The following represents a general Table of Contents outline for the Country Economic Forecast.
The actual report may cover any or all of the topics listed below.
Highlights and Key Issues - four/five paragraphs of analysis covering the main economic and political issues contained in the subsequent Economic Overview Forecast Table showing % changes for the country - with 2 years of historical data and 4 years of forecast data for the following:
Domestic demand Private consumption Fixed investment Stockbuilding (% of GDP) Government consumption Exports of goods and services Imports of goods and services Unemployment Consumer prices Current account balance (US$ and % of GDP) Government budget (% of GDP) Short-term interest rates (%) Long-term interest rates (%) Exchange rate (vs. US dollar) Exchange rate (vs. euro) Economic Overview - two pages of events-driven analysis highlighting the most recent economic activity and, where relevant, political developments of the country, detailing significant changes to Oxford Economics' forecasts Charts and Tables - covering a full range of economic developments relevant to the time period covered.
These could include such topics as:
Contributions to GDP growth Monthly industrial output Business and consumer confidence Unemployment rate Retail sales Prices and earnings Consumption and investment Government balance and debt GDP and industrial production Monetary policy and bond yields Background Information on the country One or two pages of text covering the main historical political and economic factors that determine the country's current position Key Facts on the country Map of the country Key political facts Long-term economic and social development - changes since 1980 Structure of GDP by output - latest year Long-term sovereign credit ratings and outlook Corruption perceptions index- latest year Structural economic indicators - changes since 1990 Destination of goods' exports -prior years - latest year Composition of goods & services exports - latest year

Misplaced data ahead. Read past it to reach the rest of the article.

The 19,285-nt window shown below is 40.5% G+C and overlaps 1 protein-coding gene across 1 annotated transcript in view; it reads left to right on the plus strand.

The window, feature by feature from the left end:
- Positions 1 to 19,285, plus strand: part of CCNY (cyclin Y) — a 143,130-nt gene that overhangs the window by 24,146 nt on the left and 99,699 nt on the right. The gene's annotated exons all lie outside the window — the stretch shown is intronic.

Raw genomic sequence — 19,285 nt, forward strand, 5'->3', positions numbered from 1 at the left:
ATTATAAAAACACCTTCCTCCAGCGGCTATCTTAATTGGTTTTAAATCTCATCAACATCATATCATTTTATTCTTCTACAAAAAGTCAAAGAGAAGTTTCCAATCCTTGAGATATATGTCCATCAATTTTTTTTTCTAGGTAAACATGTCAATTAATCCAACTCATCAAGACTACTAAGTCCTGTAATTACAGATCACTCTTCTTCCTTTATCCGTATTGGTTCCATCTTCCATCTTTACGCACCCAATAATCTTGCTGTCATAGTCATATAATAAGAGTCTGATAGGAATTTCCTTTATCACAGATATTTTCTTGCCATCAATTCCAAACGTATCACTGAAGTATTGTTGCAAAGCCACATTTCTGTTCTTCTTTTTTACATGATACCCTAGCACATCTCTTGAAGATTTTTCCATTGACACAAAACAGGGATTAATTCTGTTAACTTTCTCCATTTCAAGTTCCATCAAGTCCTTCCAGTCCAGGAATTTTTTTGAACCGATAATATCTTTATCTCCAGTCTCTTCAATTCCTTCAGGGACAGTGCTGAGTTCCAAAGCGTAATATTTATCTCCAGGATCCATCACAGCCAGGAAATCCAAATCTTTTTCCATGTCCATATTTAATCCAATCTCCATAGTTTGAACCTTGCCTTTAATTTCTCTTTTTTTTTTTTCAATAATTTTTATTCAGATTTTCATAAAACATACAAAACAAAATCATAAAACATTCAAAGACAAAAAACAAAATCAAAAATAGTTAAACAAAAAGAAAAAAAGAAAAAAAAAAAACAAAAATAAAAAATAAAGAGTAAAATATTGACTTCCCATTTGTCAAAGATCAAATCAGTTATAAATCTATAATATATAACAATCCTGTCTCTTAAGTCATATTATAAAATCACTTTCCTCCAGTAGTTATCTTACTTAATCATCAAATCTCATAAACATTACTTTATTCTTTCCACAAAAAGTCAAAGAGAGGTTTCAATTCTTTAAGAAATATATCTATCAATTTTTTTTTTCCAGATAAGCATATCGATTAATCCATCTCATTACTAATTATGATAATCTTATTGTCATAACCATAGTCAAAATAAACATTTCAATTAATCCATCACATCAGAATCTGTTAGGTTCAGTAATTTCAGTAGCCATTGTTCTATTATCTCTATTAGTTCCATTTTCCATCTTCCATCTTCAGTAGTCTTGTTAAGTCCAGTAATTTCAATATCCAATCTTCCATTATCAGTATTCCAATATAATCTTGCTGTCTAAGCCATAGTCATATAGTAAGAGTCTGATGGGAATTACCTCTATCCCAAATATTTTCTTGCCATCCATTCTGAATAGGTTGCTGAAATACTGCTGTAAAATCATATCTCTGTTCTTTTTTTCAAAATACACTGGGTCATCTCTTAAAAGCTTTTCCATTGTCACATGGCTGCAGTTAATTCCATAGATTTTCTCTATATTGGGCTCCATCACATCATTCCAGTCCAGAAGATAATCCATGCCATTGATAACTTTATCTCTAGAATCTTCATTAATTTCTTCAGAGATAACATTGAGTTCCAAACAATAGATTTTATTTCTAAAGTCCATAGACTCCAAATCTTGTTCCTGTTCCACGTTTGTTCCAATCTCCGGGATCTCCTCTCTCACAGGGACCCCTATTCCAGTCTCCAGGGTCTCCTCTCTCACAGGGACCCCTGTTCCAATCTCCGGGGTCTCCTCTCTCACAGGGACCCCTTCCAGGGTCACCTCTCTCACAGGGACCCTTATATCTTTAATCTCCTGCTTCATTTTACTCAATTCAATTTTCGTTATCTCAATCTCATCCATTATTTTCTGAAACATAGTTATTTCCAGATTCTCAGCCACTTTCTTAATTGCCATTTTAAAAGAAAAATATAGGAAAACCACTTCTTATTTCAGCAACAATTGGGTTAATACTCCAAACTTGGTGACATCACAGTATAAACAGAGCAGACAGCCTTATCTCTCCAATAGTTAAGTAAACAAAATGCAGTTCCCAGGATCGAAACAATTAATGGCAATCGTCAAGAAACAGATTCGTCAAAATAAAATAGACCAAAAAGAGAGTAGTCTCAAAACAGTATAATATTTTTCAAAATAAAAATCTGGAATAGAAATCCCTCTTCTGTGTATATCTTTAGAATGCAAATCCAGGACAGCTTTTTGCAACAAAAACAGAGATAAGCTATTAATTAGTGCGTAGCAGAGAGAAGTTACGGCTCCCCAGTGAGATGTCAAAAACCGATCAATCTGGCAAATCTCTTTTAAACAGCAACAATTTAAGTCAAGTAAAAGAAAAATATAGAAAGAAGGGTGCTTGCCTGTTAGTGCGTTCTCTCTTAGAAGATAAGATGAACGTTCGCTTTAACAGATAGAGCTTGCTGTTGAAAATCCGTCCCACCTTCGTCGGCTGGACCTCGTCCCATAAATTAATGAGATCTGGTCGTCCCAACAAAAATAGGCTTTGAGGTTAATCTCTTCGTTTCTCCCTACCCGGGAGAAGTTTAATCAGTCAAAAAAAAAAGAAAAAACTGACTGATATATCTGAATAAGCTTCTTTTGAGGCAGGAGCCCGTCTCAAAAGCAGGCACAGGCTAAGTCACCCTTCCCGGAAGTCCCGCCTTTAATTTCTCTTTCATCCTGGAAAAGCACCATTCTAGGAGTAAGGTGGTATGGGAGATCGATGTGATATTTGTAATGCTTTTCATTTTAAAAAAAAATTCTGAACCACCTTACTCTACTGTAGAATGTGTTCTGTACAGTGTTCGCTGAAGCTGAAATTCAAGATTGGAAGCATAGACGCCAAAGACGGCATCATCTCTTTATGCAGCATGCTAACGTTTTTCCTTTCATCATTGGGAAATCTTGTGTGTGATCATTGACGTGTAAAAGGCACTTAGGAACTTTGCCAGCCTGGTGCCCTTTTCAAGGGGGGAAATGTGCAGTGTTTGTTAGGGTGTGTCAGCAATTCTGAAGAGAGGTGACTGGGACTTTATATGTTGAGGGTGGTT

GDP growth slowed to 4.8% in Q1 this year, well below the 6.3% rise in 2012 overall. Exports fell sharply and investment growth also eased, but domestic demand remained strong. Some of the slowdown may be accounted for by the timing of the Easter holiday, which reduced activity in March. This may not set the tone for the rest of the year, though, as activity rebounded in April. A strong rise in construction activity and improved mining output pushed annual growth up to 7.7%. The outlook for the rest of the year depends largely on world demand for commodities. Last year 70% of Peru’s exports were minerals, oil or gas. Lower prices so far this year have affected exports. We expect demand to increase again slowly as the year progresses, but exports will end 2013 more than 5% lower than in 2012. This will exacerbate an already sizeable current account deficit. Domestic demand is still firm, supported by strong consumer credit growth and a healthy labour market. Public investment was up 15% in Q1, and the finance minister has indicated that there will be continued investment in resources, infrastructure, services and tourism. CPI inflation of 2.5% in May was within the 1-3% target range. The central bank has indicated its willingness to cut rates from 4.25% if necessary, but recent exchange rate depreciation makes this less likely.